Before 1st Armoured Division’s tanks could break out into the open desert, however, a dawn attack by 7th Argyll & Sutherland Highlanders went in. The attack of the Argylls – ‘almost the last reasonably fresh infantry available’ – was, as Wingfield described:

directed onto Tel el Aqqaqir, the top of the whole ridge to our front. They found the enemy gone. 2nd Armoured Brigade was ordered to advance immediately, with 10th Hussars leading (always their rightful place!), with The Bays on the right and 9th Lancers on the left. But it was not till 9.00 a.m. that we got under way.

As a consequence of this action, more armoured cars were also able to break out to the south and into the open desert.

The sight of the armour passing through 5th Indian Brigade moved one overawed Havildar, Nila Kanten, to hyperbole:

Our role was something less than a participant and more than a spectator… We were asked to break through at Ruweisat Ridge and allow all the armoured divisions to pass through and trap him. When we captured our objectives, then came the thunder of these armoured divisions passing through us. I remember that. I had never seen so many tanks going in one go. Two divisions, I think, passed through. If the head of the column of an armoured division was in Bangalore, the tail would be in Madras – so many vehicles there were and they were all racing. So many tanks, so many armoured vehicles, so many personnel carriers. Oh, the dust cloud! We created dust, we ate dust, we drank dust… Then the whole Eighth Army started moving.

However, after 4,000 yards, the tanks met the Panzerarmee’s rearguard of 90. leichte-Afrika-Division and the Afrika Korps under Thoma’s personal command. The Afrika Korps commander and Kampfstaffel were in the midst of the fighting throughout the morning before the battle group was destroyed and the courageous Thoma surrendered. Fittingly, as the armour was let loose to pursue its quarry, the officer who took the general prisoner was Master of Foxhounds with the Hursley Hunt. Wingfield recalled:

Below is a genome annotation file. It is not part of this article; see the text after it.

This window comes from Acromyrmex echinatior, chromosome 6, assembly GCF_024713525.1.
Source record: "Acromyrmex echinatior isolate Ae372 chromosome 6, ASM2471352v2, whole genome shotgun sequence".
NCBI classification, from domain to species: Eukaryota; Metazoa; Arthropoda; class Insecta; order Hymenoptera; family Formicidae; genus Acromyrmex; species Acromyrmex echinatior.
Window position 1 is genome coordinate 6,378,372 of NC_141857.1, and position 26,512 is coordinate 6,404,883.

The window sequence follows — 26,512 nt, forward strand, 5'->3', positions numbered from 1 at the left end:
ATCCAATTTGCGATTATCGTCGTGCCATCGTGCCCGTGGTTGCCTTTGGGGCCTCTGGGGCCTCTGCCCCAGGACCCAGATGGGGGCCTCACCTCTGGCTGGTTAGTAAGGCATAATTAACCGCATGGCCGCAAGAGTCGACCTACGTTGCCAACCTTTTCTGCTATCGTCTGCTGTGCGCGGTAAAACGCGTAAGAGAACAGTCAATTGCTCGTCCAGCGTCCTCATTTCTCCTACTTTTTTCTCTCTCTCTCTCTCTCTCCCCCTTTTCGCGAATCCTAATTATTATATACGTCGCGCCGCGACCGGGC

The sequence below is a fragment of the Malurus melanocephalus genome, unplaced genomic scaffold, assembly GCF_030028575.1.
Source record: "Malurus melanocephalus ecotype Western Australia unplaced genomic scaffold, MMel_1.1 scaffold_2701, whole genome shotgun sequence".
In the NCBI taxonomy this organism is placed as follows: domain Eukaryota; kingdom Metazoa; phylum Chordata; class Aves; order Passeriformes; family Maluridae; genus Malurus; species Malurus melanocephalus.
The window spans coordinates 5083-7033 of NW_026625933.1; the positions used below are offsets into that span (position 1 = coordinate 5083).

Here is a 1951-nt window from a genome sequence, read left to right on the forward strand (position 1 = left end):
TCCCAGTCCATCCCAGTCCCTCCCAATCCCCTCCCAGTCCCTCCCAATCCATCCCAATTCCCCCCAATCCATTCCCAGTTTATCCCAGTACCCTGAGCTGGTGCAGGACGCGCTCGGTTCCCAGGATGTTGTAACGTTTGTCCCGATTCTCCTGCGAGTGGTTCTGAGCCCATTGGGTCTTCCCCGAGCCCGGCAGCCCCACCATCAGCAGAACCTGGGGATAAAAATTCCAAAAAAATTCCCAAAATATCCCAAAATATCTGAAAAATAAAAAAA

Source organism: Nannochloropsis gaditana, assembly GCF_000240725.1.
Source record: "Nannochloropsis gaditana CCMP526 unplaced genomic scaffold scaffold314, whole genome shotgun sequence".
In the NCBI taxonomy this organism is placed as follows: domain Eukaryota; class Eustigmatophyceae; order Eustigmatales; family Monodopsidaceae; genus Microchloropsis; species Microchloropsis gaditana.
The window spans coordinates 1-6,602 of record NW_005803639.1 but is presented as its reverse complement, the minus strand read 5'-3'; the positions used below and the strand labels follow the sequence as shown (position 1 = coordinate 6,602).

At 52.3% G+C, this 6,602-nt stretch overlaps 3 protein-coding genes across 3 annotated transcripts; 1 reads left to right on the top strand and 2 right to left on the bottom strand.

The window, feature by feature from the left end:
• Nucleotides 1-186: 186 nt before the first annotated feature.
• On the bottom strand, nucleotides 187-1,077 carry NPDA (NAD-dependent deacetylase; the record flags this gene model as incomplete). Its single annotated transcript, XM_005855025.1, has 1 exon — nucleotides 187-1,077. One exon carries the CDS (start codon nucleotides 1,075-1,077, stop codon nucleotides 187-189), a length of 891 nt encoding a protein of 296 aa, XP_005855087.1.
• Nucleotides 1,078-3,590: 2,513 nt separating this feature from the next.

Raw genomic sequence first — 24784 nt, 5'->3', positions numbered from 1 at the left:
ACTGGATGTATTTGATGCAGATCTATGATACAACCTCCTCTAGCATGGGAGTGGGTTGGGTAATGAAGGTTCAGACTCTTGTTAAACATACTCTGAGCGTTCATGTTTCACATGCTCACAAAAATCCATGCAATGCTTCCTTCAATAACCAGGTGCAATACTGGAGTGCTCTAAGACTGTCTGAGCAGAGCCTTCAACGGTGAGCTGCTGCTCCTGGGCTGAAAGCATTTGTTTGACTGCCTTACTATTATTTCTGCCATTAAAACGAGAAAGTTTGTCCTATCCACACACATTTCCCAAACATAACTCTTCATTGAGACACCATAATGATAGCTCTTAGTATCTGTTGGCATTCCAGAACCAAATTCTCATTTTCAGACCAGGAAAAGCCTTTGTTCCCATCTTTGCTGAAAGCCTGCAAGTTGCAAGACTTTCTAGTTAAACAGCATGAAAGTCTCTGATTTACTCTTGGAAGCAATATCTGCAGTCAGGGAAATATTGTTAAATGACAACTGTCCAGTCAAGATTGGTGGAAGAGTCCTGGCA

One of our tanks had ‘brewed up’ a German tank at considerable range and I could see a man waving a red cross flag near it. Grant Singer – the Recce Troop leader, went forward to investigate and found a highly decorated General coming towards him. Grant returned with this prize to the Colonel who decided that Grant should take him at once to Brigade HQ. On arrival there Grant was told to take him straight to Monty at Army HQ as quickly as possible, for it transpired that he was Rommel’s deputy who had been on a forward reconnaissance to convince Rommel of the British breakthrough when he had been captured.

At Army Headquarters, liaison officer Carol Mather described the meeting of Montgomery and Thoma:

Well, of course, I couldn’t judge him [Thoma] as a commander at all, although he was deputizing for Rommel at the time. What he had to face at Alamein was something quite new as far as the Germans were concerned, which was a set-piece attack. As a man he seemed rather a charming fellow actually. Very civilized and you couldn’t help thinking he was quite a decent one. The meeting was so short it was difficult to judge. Montgomery was tickled to death at the idea of having the commander of the opposing forces in his tent having dinner and questioning him and discussing the progress of the battle. This was a great feather in his cap really. It was just the kind of situation he enjoyed. And it was a very amusing meeting.

Whilst 1st Armoured Division was engaged in this action, Major-General John Harding’s 7th Armoured, led by Brigadier ‘Pip’ Roberts of 22nd Armoured Brigade, was out in the open desert from 0830hrs. But it too encountered strong resistance from the remaining Italian armour, XX Corps’ artillery and some 88mm guns. Despite Roberts’ urgings by radio to his units to ‘Brush them aside, we have bigger fish to fry!’, the opposition proved a tough nut to crack. A long-range artillery duel in which the excellent Italian guns, under centralized control, performed well, went on all day and there were frequent clashes between Roberts’ brigade and the inferior Italian armour of Divisione ‘Ariete’, ‘Littorio’ and ‘Trieste’. Soldato Antonio Tomba of ‘Ariete’ remembered:

Our poor M13s with their 47mm guns could never be effective against them – we could only hope to hit their tracks in order to immobilize them at least; our shells just bounced off when we hit their armour. In addition, while they numbered sixty, we had little over half of that. We did everything possible, giving our very best… We had no chance, but we proved a difficult opponent for the English: the secret lay in manoeuvring the tank properly. Our tactics were simple: always keep moving, never expose your flank to their guns, and don’t let them fire first. All the crew must act as a single unit: everyone must know what to do and when to do it, in complete harmony with each other. We managed to hold off the enemy that day, but they replaced their losses again while we could only count how many of us were left alive. We could never have resisted for another day… Everyone fought an unequal battle without complaint and without yielding, even when there was no water and no food. We were lucky when it started to rain as this slowed the English advance, and we, the last survivors of the Ariete Division, were able to escape their pursuit.